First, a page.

And you both had the same time to prepare?
They had longer than us! And they continue to have longer than us. I mean look, this is a great University, you have to get decent grades to get in here. Not just lolling around on a certificate course. You’ve got to have a decent degree level. They’re not on a level playing field. Years ago one of their players was taking a Spanish qualification and he was going in half a day a week and was playing rugby the rest of the time. For me, it’s great being around now, although we are not on a level playing field with those guys who have got Cs and Ds and Es, we’ve got guys who are on As and Bs. It makes things a little harder for us, but so what? We’re the winners.
How would you describe yourself as a coach?
(Laughs) I think the players would describe me as… I don’t know, a crazy fool! We’ve got a great atmosphere in the club.I suppose I’d say I am fun to be around, and yeah committed to the cause, and at times there is some straight talking. But the most important thing is these guys leave with an education. So that they enjoy there time with the coach really, I’m more then happy to have fun. I mean characters make a rugby club, and we have a lot of them here. And its great being a part of that here. I mean the university inventing a club like Fruity, I mean whoever invented that, needs a doctorate.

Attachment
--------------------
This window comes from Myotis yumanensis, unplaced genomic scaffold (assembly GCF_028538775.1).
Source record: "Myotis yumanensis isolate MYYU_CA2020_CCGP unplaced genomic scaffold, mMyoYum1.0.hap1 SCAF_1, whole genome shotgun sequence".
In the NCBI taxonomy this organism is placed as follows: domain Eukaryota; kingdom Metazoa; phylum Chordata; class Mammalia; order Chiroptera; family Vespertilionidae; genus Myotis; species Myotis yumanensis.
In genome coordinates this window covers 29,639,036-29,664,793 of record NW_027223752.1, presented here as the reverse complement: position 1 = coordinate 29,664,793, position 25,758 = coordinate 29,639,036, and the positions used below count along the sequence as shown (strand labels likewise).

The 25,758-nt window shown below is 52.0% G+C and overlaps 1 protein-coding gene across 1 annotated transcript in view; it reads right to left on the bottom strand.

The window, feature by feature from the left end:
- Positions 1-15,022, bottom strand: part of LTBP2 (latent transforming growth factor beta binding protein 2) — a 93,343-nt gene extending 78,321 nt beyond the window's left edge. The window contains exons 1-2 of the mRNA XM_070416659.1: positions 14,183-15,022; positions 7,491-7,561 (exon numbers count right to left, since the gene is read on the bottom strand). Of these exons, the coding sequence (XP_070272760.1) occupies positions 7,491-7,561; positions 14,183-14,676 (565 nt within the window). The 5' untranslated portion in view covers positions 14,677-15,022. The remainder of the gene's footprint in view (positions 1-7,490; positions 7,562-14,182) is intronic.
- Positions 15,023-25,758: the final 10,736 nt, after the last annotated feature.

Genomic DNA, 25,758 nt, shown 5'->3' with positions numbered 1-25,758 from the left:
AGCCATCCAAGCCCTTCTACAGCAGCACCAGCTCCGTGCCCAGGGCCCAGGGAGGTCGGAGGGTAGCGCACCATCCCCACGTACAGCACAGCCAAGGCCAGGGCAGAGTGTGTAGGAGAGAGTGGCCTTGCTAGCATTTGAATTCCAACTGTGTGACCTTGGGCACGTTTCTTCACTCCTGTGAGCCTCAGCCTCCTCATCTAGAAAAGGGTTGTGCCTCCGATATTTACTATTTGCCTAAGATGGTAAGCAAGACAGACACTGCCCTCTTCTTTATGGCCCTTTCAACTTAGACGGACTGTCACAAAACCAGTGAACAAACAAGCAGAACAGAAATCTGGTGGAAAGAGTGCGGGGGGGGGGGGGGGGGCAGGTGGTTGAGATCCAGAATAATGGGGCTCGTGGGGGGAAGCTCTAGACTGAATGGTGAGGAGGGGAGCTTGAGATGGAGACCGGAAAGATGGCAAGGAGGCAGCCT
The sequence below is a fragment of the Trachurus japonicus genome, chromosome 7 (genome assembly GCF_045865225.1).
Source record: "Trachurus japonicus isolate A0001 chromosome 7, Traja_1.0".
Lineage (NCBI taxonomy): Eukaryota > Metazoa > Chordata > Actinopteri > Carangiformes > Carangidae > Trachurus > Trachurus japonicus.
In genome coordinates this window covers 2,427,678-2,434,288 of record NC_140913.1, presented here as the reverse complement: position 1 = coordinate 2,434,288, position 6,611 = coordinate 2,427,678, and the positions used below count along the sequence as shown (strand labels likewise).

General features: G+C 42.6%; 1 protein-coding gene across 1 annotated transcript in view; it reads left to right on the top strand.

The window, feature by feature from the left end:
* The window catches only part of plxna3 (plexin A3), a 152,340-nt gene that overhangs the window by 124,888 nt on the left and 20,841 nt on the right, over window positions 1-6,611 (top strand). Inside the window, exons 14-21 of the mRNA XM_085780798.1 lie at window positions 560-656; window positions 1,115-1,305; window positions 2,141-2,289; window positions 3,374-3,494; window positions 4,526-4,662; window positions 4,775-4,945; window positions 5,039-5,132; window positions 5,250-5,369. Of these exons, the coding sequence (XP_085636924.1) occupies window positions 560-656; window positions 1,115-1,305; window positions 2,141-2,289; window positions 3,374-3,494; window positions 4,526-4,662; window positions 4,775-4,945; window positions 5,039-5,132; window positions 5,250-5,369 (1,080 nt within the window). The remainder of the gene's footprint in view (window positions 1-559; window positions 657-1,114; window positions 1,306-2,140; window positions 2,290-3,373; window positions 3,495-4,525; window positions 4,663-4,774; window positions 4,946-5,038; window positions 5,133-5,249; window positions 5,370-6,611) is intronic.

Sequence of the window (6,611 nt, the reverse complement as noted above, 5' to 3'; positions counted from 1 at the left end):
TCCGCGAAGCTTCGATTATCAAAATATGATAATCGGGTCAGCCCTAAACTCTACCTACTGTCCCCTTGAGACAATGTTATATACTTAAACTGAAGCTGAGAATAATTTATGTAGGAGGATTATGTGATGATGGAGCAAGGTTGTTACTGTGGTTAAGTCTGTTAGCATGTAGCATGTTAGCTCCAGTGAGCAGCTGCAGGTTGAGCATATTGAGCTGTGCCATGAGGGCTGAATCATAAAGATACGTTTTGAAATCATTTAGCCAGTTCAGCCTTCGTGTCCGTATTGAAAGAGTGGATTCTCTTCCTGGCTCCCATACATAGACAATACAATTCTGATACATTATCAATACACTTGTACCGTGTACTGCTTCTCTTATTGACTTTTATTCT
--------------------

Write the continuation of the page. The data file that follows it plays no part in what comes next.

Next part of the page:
How can you not have fun in a place like that?
Can University sport be a springboard to professional rugby? We’re lucky here, we’ve got players who are now playing and trainingfor Leeds. We had the calibre of player before, we’ve got a pathway that leads to the professional rugby. In terms of rugby, unfortunately there is too much money involved, in terms of the professional game.
Are there any particularly special players in this group?
A lot of special players in this group. It’s not about identifying particular players out of this group, when its about having that team ethos, that team culture which we have talked about all along. I mean we have fresher’s in the side who’ve played their part. We’ve got 2nd years and 3rd year players. There is a captain but there are other leaders in different ways.
What are your expectations for the season?